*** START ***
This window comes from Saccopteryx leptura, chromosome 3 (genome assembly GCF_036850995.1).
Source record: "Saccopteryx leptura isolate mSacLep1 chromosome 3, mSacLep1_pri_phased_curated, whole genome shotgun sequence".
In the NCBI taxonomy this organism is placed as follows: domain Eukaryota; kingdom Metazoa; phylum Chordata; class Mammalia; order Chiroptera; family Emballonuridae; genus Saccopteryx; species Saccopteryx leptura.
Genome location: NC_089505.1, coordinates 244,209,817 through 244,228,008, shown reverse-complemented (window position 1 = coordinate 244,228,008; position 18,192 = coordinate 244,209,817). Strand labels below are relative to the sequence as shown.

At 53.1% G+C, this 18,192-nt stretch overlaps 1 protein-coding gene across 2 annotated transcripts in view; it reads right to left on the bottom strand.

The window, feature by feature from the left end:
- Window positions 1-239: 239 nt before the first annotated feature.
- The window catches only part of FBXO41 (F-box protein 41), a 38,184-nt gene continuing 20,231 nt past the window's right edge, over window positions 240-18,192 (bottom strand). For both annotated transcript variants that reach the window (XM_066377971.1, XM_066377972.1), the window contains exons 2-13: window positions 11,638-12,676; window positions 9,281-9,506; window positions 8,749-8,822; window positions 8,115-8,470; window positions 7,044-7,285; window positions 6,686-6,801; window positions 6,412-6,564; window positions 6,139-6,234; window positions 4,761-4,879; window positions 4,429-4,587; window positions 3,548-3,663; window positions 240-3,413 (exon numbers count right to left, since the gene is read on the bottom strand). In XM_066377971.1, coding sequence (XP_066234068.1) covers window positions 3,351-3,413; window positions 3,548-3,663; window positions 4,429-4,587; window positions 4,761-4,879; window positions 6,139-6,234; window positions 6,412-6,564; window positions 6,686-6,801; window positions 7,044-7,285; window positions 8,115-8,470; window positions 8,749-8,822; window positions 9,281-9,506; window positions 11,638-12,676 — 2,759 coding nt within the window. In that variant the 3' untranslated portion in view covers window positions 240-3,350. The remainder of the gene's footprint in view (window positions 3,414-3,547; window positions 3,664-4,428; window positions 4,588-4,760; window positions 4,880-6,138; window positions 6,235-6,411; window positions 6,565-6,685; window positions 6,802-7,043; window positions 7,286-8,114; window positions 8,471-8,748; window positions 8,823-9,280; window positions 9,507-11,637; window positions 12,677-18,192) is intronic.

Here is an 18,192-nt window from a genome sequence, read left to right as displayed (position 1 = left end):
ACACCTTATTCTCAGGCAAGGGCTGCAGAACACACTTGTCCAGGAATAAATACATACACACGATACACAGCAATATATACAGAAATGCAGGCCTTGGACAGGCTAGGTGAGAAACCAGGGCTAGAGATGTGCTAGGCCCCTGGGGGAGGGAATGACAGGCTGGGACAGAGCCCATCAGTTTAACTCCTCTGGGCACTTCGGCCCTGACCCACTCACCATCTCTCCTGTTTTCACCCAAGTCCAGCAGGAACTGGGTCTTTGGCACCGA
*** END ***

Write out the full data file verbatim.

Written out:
This window comes from Saccopteryx leptura, chromosome 3 (genome assembly GCF_036850995.1).
Source record: "Saccopteryx leptura isolate mSacLep1 chromosome 3, mSacLep1_pri_phased_curated, whole genome shotgun sequence".
In the NCBI taxonomy this organism is placed as follows: domain Eukaryota; kingdom Metazoa; phylum Chordata; class Mammalia; order Chiroptera; family Emballonuridae; genus Saccopteryx; species Saccopteryx leptura.
Genome location: NC_089505.1, coordinates 244,209,817 through 244,228,008, shown reverse-complemented (window position 1 = coordinate 244,228,008; position 18,192 = coordinate 244,209,817). Strand labels below are relative to the sequence as shown.

At 53.1% G+C, this 18,192-nt stretch overlaps 1 protein-coding gene across 2 annotated transcripts in view; it reads right to left on the bottom strand.

The window, feature by feature from the left end:
- Window positions 1-239: 239 nt before the first annotated feature.
- The window catches only part of FBXO41 (F-box protein 41), a 38,184-nt gene continuing 20,231 nt past the window's right edge, over window positions 240-18,192 (bottom strand). For both annotated transcript variants that reach the window (XM_066377971.1, XM_066377972.1), the window contains exons 2-13: window positions 11,638-12,676; window positions 9,281-9,506; window positions 8,749-8,822; window positions 8,115-8,470; window positions 7,044-7,285; window positions 6,686-6,801; window positions 6,412-6,564; window positions 6,139-6,234; window positions 4,761-4,879; window positions 4,429-4,587; window positions 3,548-3,663; window positions 240-3,413 (exon numbers count right to left, since the gene is read on the bottom strand). In XM_066377971.1, coding sequence (XP_066234068.1) covers window positions 3,351-3,413; window positions 3,548-3,663; window positions 4,429-4,587; window positions 4,761-4,879; window positions 6,139-6,234; window positions 6,412-6,564; window positions 6,686-6,801; window positions 7,044-7,285; window positions 8,115-8,470; window positions 8,749-8,822; window positions 9,281-9,506; window positions 11,638-12,676 — 2,759 coding nt within the window. In that variant the 3' untranslated portion in view covers window positions 240-3,350. The remainder of the gene's footprint in view (window positions 3,414-3,547; window positions 3,664-4,428; window positions 4,588-4,760; window positions 4,880-6,138; window positions 6,235-6,411; window positions 6,565-6,685; window positions 6,802-7,043; window positions 7,286-8,114; window positions 8,471-8,748; window positions 8,823-9,280; window positions 9,507-11,637; window positions 12,677-18,192) is intronic.

Here is an 18,192-nt window from a genome sequence, read left to right as displayed (position 1 = left end):
ACACCTTATTCTCAGGCAAGGGCTGCAGAACACACTTGTCCAGGAATAAATACATACACACGATACACAGCAATATATACAGAAATGCAGGCCTTGGACAGGCTAGGTGAGAAACCAGGGCTAGAGATGTGCTAGGCCCCTGGGGGAGGGAATGACAGGCTGGGACAGAGCCCATCAGTTTAACTCCTCTGGGCACTTCGGCCCTGACCCACTCACCATCTCTCCTGTTTTCACCCAAGTCCAGCAGGAACTGGGTCTTTGGCACCGA